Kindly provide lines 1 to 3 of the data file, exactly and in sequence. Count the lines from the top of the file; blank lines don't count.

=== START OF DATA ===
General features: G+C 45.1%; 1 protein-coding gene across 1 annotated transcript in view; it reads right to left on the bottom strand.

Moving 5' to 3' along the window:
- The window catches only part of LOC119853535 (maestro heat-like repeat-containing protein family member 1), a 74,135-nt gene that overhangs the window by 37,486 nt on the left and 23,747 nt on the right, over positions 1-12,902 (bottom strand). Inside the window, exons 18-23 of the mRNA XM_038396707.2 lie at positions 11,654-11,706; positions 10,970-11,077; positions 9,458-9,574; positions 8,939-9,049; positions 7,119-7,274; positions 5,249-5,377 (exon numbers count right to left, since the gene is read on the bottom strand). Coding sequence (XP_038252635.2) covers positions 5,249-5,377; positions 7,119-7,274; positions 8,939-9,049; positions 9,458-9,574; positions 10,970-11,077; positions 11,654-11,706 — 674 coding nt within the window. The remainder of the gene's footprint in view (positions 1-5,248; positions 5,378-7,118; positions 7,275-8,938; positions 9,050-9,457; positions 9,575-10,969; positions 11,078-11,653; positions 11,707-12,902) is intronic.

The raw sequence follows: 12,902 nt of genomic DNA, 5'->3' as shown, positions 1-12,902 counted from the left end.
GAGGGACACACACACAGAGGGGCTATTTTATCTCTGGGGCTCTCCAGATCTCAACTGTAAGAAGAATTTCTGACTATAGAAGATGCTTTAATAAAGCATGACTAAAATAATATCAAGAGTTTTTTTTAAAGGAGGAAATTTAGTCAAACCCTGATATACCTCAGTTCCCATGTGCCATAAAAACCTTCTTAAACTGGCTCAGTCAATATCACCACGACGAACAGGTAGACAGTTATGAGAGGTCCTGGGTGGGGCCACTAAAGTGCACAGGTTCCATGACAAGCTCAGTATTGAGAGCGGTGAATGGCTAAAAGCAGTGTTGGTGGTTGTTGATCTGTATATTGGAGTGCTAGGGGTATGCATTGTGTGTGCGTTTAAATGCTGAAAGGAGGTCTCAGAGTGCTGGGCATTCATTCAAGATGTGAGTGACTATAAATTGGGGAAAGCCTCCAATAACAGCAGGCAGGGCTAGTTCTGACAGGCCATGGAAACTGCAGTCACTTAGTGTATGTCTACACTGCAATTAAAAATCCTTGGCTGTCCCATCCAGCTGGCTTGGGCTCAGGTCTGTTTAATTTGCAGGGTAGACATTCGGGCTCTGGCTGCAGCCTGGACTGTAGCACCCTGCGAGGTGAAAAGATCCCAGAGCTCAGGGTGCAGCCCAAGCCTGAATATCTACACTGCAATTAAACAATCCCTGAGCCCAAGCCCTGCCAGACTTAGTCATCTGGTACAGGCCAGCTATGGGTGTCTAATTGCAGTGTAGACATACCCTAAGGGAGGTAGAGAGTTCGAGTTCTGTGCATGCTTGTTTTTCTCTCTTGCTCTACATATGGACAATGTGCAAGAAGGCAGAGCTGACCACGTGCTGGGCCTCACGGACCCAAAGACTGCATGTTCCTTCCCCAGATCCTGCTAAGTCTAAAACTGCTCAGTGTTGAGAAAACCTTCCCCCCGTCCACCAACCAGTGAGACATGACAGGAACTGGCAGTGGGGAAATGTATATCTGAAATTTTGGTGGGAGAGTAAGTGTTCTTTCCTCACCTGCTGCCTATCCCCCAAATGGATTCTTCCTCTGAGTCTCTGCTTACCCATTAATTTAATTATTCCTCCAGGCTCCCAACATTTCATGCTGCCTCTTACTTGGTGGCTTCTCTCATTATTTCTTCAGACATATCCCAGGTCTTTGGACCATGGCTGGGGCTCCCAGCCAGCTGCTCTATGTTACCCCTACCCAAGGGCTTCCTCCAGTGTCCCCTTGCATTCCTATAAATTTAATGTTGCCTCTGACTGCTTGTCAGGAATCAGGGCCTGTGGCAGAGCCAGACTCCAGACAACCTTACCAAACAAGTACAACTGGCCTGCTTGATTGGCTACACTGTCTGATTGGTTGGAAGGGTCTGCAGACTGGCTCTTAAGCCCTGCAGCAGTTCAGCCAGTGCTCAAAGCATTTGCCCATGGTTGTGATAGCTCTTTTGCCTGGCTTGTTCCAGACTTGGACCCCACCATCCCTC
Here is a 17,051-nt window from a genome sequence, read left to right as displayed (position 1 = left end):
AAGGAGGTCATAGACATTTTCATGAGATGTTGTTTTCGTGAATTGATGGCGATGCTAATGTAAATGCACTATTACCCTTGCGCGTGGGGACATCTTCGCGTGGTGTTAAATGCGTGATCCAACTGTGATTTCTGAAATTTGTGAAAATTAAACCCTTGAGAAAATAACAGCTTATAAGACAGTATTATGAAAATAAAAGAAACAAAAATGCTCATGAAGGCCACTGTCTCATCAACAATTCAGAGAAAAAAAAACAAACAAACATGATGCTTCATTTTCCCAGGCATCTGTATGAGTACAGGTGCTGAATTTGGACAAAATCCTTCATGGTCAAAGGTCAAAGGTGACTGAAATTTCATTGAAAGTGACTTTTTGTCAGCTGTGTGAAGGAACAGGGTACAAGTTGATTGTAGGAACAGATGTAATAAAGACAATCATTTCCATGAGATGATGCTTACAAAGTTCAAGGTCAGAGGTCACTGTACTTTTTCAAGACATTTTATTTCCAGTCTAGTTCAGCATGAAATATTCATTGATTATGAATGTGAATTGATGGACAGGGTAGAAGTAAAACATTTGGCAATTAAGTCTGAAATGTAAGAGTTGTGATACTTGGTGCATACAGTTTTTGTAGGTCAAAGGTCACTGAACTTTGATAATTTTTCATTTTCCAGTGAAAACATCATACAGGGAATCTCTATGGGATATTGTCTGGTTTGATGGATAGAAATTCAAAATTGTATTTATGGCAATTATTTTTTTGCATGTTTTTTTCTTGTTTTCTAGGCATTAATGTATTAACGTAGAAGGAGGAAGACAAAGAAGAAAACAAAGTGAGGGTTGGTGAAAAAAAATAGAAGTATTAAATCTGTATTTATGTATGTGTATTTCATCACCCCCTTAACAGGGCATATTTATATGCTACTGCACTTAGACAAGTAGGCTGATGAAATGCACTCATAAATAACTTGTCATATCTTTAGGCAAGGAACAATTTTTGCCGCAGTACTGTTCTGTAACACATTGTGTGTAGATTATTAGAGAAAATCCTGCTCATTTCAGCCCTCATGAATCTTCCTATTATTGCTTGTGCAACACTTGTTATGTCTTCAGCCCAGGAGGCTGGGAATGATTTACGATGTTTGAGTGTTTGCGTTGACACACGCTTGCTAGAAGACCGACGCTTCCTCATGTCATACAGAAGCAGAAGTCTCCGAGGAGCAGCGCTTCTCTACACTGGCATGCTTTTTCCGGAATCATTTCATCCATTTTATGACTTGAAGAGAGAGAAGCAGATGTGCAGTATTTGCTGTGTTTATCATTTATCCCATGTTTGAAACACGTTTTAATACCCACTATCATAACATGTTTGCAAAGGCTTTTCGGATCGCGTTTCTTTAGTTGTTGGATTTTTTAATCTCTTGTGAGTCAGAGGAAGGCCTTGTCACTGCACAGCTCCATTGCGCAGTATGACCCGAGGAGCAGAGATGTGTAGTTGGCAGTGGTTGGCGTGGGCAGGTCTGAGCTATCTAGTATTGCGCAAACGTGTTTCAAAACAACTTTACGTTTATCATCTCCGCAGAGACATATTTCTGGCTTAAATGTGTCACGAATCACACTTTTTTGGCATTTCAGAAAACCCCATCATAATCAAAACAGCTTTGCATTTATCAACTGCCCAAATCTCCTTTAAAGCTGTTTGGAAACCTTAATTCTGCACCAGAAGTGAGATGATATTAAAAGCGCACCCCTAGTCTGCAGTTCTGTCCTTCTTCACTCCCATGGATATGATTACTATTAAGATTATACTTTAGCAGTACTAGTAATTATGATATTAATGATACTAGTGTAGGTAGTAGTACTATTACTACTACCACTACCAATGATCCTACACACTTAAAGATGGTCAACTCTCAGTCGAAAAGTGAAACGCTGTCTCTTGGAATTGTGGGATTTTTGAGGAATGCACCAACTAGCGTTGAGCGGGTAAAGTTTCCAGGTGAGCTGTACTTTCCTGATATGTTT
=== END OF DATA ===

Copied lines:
General features: G+C 45.1%; 1 protein-coding gene across 1 annotated transcript in view; it reads right to left on the bottom strand.

Moving 5' to 3' along the window:
- The window catches only part of LOC119853535 (maestro heat-like repeat-containing protein family member 1), a 74,135-nt gene that overhangs the window by 37,486 nt on the left and 23,747 nt on the right, over positions 1-12,902 (bottom strand). Inside the window, exons 18-23 of the mRNA XM_038396707.2 lie at positions 11,654-11,706; positions 10,970-11,077; positions 9,458-9,574; positions 8,939-9,049; positions 7,119-7,274; positions 5,249-5,377 (exon numbers count right to left, since the gene is read on the bottom strand). Coding sequence (XP_038252635.2) covers positions 5,249-5,377; positions 7,119-7,274; positions 8,939-9,049; positions 9,458-9,574; positions 10,970-11,077; positions 11,654-11,706 — 674 coding nt within the window. The remainder of the gene's footprint in view (positions 1-5,248; positions 5,378-7,118; positions 7,275-8,938; positions 9,050-9,457; positions 9,575-10,969; positions 11,078-11,653; positions 11,707-12,902) is intronic.